Columbus, Ohio — In May, Ohioans overwhelmingly voted for Issue 1, ensuring a bipartisan congressional redistricting process. Today, the United States Supreme Court declined to rule on political gerrymandering, affirming the choice of Ohioans to democratically create political safeguards, rather than rely on the courts.
This morning, the Supreme Court issued opinions in Gill v. Whitford and Benisek v. Lamone, two cases which alleged unconstitutional partisan gerrymandering. In Gill v. Whitford, the Court held that the plaintiffs in Wisconsin lacked Article III Standing because they alleged the entire state map failed. However, the court emphasized that plaintiffs may revise their claim to allege that the districts in which they live are unconstitutionally gerrymandered, rather than the entire map.
In Benisek v. Lamone, the Justices kicked the case back to the lower courts. Even though this Maryland gerrymandering case was about a single congressional district, the Supreme Court did not rule on gerrymandering in this case due to particular procedural issues.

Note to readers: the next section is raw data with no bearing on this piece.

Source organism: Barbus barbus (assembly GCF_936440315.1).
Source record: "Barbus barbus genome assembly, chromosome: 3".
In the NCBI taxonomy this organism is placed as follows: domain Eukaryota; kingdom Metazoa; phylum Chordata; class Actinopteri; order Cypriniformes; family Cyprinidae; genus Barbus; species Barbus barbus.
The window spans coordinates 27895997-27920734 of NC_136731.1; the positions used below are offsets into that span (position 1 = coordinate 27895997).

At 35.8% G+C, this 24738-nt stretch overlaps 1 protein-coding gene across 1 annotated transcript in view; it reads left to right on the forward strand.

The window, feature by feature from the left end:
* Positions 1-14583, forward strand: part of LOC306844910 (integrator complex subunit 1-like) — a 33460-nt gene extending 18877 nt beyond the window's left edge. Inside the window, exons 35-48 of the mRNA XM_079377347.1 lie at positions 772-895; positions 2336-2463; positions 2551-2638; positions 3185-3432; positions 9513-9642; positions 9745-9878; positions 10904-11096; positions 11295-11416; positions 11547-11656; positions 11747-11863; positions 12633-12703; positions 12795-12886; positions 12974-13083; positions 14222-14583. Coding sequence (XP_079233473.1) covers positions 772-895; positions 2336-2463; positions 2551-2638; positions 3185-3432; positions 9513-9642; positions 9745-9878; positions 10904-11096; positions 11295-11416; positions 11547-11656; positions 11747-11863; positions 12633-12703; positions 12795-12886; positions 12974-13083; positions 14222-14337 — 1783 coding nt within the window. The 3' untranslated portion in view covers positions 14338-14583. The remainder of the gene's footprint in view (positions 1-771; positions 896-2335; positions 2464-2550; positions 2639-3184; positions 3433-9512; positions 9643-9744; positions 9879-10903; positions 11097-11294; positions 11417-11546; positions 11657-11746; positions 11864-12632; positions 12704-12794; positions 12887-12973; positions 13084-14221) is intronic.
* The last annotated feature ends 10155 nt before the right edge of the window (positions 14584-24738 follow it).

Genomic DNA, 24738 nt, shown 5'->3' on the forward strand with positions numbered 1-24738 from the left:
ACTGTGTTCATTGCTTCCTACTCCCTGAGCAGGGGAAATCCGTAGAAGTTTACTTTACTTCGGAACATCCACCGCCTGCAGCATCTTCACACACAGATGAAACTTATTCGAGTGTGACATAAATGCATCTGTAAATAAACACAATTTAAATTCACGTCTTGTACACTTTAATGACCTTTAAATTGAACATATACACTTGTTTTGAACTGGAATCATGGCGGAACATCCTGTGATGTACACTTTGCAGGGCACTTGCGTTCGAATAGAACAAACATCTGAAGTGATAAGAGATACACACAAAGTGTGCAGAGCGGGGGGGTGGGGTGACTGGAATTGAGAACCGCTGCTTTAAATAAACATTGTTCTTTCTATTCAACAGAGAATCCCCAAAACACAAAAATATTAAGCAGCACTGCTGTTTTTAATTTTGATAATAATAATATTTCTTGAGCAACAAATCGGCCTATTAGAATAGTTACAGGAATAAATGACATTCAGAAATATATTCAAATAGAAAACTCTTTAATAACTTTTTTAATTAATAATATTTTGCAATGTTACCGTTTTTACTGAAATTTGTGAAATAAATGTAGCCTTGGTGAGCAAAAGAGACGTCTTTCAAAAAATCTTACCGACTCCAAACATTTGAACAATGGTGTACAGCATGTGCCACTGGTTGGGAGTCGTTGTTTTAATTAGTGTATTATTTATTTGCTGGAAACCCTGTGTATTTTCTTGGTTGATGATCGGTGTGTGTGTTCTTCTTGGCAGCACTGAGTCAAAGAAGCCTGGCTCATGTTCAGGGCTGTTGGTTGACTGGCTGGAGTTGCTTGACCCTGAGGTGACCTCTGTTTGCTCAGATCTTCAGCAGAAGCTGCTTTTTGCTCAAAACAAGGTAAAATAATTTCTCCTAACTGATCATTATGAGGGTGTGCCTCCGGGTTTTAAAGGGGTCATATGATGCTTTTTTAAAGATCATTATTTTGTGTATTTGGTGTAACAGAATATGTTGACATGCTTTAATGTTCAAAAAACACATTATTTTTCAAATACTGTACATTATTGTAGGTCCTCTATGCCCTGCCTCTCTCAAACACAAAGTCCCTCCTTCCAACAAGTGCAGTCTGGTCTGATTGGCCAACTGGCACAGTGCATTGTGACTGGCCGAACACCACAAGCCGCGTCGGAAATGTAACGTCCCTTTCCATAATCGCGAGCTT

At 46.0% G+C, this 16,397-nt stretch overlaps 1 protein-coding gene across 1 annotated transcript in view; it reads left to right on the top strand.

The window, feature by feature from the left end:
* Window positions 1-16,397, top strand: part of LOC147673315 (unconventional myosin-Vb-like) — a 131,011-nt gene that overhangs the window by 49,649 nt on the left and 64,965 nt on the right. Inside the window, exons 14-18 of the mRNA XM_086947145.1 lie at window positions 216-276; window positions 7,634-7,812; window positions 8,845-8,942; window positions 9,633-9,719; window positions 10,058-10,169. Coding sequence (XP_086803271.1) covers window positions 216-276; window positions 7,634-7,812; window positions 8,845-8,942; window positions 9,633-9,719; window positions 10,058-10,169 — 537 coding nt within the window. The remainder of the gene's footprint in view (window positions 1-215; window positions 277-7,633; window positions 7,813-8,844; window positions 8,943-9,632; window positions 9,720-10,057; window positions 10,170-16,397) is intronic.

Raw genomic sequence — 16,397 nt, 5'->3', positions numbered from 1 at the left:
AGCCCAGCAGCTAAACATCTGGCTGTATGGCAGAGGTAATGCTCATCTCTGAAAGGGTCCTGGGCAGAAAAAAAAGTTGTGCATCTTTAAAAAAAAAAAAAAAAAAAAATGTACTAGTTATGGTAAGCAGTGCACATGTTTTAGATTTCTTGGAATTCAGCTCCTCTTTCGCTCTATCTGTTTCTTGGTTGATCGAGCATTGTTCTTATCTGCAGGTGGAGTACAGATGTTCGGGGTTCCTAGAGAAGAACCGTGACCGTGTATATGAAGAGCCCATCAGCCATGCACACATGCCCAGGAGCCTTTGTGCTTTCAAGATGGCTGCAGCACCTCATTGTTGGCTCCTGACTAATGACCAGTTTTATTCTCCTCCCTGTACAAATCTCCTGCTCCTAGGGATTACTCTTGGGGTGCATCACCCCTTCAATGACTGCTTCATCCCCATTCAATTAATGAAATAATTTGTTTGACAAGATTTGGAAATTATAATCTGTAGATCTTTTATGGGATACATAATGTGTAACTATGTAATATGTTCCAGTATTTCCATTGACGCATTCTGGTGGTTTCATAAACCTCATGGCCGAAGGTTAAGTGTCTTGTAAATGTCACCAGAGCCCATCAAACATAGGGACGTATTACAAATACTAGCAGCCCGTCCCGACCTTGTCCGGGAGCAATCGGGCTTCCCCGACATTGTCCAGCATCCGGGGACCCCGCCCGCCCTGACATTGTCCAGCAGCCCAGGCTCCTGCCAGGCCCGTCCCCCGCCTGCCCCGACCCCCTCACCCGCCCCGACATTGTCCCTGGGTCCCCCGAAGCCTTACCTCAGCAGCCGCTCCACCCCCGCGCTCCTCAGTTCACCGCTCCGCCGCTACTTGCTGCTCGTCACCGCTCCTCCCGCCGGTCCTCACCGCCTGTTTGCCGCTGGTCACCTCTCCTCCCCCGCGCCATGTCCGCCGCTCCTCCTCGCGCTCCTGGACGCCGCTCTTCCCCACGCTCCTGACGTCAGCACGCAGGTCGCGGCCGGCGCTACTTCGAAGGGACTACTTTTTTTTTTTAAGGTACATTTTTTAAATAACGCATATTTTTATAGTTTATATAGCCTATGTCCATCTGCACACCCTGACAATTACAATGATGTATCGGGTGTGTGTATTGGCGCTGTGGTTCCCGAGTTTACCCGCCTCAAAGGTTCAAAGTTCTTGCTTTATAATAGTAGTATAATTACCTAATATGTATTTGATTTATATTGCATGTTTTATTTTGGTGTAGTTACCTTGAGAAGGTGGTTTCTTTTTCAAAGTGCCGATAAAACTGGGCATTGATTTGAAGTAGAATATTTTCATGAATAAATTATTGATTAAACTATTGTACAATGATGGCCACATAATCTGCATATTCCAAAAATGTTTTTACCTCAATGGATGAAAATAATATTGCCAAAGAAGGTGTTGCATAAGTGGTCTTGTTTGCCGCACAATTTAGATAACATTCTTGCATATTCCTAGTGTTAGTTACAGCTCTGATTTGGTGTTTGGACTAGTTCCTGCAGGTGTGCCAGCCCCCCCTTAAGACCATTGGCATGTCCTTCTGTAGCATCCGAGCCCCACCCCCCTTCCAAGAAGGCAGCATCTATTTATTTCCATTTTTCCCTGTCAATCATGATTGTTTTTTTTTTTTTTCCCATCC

“The Supreme Court’s choice to punt the fate of political gerrymandering proves that Ohioans needed Issue 1 to protect their democracy,” said Trent Dougherty, General Counsel for the Ohio Environmental Council. “Because the Supreme Court has decided to put politically motivated gerrymandering on the back-burner, Ohio must shine a light for the rest of the country and show everyone what a bipartisan congressional redistricting process looks like in 2021.”
Next year, the Supreme Court may consider North Carolina’s gerrymandering case, Rucho v. Common Cause, but that case also involves an entire map, rather than a single district.
“Ohioans should be proud that they have developed a map-making framework that ensures bipartisanship,” said Dougherty. “Ohioans must continue to fight for democracy because the Supreme Court has made clear that it will not protect our political process, at least for now.”